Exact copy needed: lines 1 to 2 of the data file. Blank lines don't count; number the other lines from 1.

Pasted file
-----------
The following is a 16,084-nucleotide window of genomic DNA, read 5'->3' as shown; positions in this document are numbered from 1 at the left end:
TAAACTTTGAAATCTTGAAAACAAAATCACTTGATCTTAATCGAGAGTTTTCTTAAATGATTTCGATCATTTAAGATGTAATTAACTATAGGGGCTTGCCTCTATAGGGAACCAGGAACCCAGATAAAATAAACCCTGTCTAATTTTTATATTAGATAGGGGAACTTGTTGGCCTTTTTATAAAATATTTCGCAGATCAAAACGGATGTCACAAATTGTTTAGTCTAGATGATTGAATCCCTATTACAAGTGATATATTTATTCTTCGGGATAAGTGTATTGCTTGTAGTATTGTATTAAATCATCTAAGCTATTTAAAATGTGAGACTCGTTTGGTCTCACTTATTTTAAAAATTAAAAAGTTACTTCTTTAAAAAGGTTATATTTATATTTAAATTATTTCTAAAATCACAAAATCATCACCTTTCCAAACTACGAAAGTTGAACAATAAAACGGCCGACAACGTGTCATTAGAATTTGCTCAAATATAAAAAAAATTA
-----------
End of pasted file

The following is a 16,084-nucleotide window of genomic DNA, read 5'->3' as shown; positions in this document are numbered from 1 at the left end:
TAAACTTTGAAATCTTGAAAACAAAATCACTTGATCTTAATCGAGAGTTTTCTTAAATGATTTCGATCATTTAAGATGTAATTAACTATAGGGGCTTGCCTCTATAGGGAACCAGGAACCCAGATAAAATAAACCCTGTCTAATTTTTATATTAGATAGGGGAACTTGTTGGCCTTTTTATAAAATATTTCGCAGATCAAAACGGATGTCACAAATTGTTTAGTCTAGATGATTGAATCCCTATTACAAGTGATATATTTATTCTTCGGGATAAGTGTATTGCTTGTAGTATTGTATTAAATCATCTAAGCTATTTAAAATGTGAGACTCGTTTGGTCTCACTTATTTTAAAAATTAAAAAGTTACTTCTTTAAAAAGGTTATATTTATATTTAAATTATTTCTAAAATCACAAAATCATCACCTTTCCAAACTACGAAAGTTGAACAATAAAACGGCCGACAACGTGTCATTAGAATTTGCTCAAATATAAAAAAAATTA